Do Prison Sentences Actually Help Offenders to Rehabilitate or Does It Force Criminals to Re-Offend?
Criminological Viewpoint on Prisons.
The Home Office statistics show that quite a high percentage of criminals re-offend after being imprisoned, they have separated these into groups which show the percentage of re-offenders in different types of crime. The highest percentages come with crimes usually associated with generating some form of income, this could be linked directly with the fact that they had been imprisoned and now have a criminal record. This essay looks at how prisons are essential but also the way in which the offenders are treated/rehabilitated is not working effectively which results in many problems for society and the individuals themselves.
Firstly, one of the key points to look at is involved with the overcrowding of the prison systems, this overcrowding can be seen to be hindering the rehabilitation efforts. The Chief Executive of Nacro believes that this overcrowding is an obvious factor in causing offenders to commit further crimes after they leave prison, “They have hampered prisons’ ability to rehabilitate offenders and thereby put the public more at risk.” (Paul Cavadino BBC News Article) The Home office is quite dedicated in supporting offenders and they are trying to make efforts to decrease the number of re-offenders which should benefit the public. This section will explore the reasons associated with re-offending.
The second section will focus more directly on the policies of the Home Office and government in trying to reduce these numbers, this will be more focused towards the general support provided to offenders as oppose to the issues behind why these particular criminals re-offend. These policies will give an insight into how the government feel they need to treat offenders and re-offenders and what will be the best method in educating them on not re-offending, there are also two supportive newspaper articles which also further these points from the BBC News.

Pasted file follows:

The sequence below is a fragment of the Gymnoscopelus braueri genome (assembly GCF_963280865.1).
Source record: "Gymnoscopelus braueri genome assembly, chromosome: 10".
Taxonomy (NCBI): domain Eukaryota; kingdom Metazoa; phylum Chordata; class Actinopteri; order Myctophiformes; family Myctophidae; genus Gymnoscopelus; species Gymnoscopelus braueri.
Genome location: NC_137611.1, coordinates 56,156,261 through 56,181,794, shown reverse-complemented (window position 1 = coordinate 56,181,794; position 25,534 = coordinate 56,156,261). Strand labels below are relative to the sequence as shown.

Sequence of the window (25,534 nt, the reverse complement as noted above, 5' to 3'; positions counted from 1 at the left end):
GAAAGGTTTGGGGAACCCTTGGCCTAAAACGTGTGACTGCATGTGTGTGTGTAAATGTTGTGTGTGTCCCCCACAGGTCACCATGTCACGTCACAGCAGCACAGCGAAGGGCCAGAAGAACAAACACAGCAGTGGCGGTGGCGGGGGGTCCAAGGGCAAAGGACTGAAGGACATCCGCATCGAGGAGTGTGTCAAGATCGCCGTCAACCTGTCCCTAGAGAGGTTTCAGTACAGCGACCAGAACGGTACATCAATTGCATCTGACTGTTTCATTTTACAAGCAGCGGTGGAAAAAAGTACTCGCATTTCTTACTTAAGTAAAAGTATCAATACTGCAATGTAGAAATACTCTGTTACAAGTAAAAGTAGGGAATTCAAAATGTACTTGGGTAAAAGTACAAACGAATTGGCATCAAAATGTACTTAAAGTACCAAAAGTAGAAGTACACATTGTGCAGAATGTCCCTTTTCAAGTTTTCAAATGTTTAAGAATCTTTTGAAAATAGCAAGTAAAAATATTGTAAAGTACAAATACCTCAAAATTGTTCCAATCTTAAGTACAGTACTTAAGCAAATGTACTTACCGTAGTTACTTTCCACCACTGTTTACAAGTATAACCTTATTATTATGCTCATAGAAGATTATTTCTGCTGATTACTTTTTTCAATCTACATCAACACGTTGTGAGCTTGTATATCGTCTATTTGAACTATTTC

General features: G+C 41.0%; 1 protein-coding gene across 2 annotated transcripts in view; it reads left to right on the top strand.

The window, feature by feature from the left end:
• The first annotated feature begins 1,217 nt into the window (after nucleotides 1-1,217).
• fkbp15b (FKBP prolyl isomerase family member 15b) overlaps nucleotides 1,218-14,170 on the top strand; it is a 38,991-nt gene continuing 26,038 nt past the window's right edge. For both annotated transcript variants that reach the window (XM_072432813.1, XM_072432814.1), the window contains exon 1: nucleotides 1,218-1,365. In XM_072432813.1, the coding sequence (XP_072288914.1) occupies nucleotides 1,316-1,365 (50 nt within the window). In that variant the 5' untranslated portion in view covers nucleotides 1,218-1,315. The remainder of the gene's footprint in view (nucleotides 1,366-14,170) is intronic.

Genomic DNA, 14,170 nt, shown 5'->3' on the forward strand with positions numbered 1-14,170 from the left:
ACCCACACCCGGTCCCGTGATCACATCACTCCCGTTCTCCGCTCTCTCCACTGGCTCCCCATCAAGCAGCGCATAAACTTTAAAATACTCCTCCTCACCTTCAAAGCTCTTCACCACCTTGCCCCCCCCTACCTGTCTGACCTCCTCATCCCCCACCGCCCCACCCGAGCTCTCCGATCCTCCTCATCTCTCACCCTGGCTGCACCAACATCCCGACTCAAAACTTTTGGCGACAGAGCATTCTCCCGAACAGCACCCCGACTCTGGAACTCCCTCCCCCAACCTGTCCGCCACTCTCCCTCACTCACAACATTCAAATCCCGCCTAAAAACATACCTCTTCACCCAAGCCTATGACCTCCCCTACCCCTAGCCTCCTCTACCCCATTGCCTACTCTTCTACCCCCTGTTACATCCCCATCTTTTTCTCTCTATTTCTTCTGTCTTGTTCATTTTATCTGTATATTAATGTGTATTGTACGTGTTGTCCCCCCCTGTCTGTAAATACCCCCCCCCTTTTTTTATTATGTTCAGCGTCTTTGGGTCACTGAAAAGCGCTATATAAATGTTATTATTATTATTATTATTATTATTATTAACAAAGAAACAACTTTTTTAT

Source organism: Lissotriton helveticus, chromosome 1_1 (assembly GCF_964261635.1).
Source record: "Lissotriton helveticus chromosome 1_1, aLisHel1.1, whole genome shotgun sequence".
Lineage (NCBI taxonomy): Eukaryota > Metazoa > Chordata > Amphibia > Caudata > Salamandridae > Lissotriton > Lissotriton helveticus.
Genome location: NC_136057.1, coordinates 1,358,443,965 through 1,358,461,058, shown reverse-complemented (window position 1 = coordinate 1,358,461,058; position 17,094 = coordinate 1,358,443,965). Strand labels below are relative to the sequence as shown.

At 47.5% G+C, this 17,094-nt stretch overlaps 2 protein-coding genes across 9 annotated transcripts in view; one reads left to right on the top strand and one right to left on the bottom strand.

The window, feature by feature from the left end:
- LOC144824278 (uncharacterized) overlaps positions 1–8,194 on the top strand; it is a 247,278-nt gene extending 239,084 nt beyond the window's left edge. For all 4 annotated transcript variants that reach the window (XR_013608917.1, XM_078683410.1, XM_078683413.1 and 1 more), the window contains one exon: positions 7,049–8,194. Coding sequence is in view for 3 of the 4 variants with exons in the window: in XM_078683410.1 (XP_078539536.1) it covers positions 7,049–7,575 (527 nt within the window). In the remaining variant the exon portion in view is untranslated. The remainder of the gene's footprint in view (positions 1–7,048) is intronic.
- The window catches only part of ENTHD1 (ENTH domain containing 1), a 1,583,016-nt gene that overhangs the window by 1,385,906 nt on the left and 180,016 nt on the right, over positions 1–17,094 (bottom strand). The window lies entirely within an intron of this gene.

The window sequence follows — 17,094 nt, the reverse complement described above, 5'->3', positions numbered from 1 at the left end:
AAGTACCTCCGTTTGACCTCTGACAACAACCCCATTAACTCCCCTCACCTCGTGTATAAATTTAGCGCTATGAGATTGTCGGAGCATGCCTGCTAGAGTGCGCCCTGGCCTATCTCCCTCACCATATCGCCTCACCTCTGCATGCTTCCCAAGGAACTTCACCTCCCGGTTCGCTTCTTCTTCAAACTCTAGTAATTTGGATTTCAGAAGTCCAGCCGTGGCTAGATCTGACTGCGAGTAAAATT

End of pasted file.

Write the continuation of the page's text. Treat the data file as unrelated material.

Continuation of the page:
The final section will look at the links between re-offending and employment, as many offenders cannot get a job after they have been imprisoned it can be said that they have to then turn back to crime to provide a living, the statistics mentioned earlier also tie in with this theory. This is explored by Dr. James Rhodes in the internet criminology journal, not only does this focus directly on how employment can help offenders but it also explores the ways in which offenders can manage and overcome these issues to entry into employment because of their past. An in-depth investigation in the article provides a particularly strong view when it comes to rehabilitating offenders and in many of the articles I looked through many have the same view that at the moment the prison system is not working effectively and in fact not fulfilling the idea behind prisons.
To conclude this investigation has brought up evidence that the prison system is not working effectively because of many circumstances such as the overcrowding and lack of aftercare for offenders, when offenders return to society it is a difficult prospect when it comes to employment many cannot get a job even if they want too and this job will most likely not be well paid. This provides an incentive into re-offending as they can then make more than a hard day’s work which, this is similar to the benefits system for non-workers; however this is more of an economical issue. The Government is trying particularly hard to help reduce the numbers of re-offenders and help protect the public; however the focus seems to need to be more on reforming prisons before they can start to look at this problem. Currently prisons do not rehabilitate as many offenders as it should be doing, but it cannot be blamed entirely on these factors as it is down to the individual in the end.